Category Archives: ricette

A volte ritornano

Che ci crediate o no, ho adempito a tutti i miei obblighi scolastici e sono finalmente tornata a scrivere sul blog, per la gioia dei miei follower (ciao, mamma!) e di me stessa, nuovamente libera di raccontarvi ciò che cucino.

Ma passiamo alle cose serie: mi è stata passata una ricetta molto soddisfacente e incredibilmente semplice per dei panini particolari, di origine austriaco-sudtirolese. L’unico piccolo difetto che hanno è che vanno consumati il giorno stesso della preparazione, poiché il giorno seguente risultano piuttosto secchi; per ovviare il problema si può congelare ogni singola pagnottella (già lievitata e bollita) e cuocerla all’occorrenza. Ad ogni modo, non mi è ancora capitato di doverlo fare: i piccoli laugenbrot non sono mai resistiti fino al giorno seguente.

La ricetta l’ho presa passo passo da Zonzolando, senza apportare alcuna modifica…cavallo vincente non si cambia!


**english text**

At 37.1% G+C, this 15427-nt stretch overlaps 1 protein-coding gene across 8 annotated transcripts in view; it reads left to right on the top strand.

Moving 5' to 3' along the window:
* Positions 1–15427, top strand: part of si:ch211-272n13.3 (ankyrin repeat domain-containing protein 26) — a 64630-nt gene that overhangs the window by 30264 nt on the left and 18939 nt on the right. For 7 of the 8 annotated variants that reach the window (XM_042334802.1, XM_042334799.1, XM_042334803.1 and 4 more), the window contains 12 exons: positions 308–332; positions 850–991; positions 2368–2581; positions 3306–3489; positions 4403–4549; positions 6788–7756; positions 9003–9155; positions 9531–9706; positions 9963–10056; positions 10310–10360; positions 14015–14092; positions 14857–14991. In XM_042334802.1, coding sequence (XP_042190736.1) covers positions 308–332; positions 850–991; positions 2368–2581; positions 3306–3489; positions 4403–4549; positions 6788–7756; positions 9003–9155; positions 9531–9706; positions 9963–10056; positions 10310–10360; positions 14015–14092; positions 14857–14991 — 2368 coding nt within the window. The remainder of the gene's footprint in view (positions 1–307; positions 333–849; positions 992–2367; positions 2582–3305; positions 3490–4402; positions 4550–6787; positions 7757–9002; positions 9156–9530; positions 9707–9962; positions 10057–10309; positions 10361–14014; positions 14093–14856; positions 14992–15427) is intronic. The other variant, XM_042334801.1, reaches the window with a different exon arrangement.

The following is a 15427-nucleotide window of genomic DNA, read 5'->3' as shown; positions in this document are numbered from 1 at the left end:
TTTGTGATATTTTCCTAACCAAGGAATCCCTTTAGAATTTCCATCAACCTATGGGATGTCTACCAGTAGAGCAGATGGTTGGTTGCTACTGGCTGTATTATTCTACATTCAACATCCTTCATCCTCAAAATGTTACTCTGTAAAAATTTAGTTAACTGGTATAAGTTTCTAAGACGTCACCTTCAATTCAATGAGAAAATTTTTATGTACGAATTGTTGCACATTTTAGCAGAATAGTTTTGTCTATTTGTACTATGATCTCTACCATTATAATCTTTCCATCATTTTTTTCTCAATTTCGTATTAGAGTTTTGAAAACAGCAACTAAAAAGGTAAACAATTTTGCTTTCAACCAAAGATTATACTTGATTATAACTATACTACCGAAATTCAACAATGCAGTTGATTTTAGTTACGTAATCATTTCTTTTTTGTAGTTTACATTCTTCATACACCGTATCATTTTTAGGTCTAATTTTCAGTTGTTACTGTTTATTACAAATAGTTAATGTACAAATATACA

Believe it or not, I’ve fulfilled all my scholastic duties and finally I can write here again, to the delight of my followers (hello, mom!) and of myself, always happy to tell you what I’m cooking.

But let’s get down to business: I’ve received a very satisfying and incredibly simple recipe for some peculiar buns, typical of Austria and South Tyrol. The only flaw they have is that they have to be eaten the same day they’re cooked, because the next day they become quite stiff; to fix the problem you can freeze them (raised and boiled) and bake them when you prefer. Anyway, I never resorted to this, as poor laugenbrot never made it to the next day.

I took the entire recipe from Zonzolando, without changing anything: If it ain’t broke, don’t fix it!


For the dough:
270 ml warm water
40 g butter
25 g fresh yeast
10 g salt
300 g “00” flour
200 g “0” flour
50 g sesame and/or poppy seeds

For the solution:
2 l water
16 tsp baking soda
3 tsp salt

In a small bowl, dissolve the yeast into half of the water, add sugar and three tbsp of flour. Whisk and set aside for 15 minutes. Sift the two flours, add butter and the content of the bowl. Knead a while, then add salt and the rest of the water and knead for 10-15 minutes to obtain a smooth dough. Cover and set aside to rise for an hour at least.
Divide the dough into 18 pieces, let them rise 20 minutes more; meanwhile, boil the solution of water, baking soda and salt. Immerse the buns (three or four at a time) for 30 seconds, then dispose them on a lined baking tray. Sprinkle them with sesame/poppy seeds and coarse salt, make a cut on every single bun and bake them at 200-210° C for15-20 minutes, until brown.



cavoli a merenda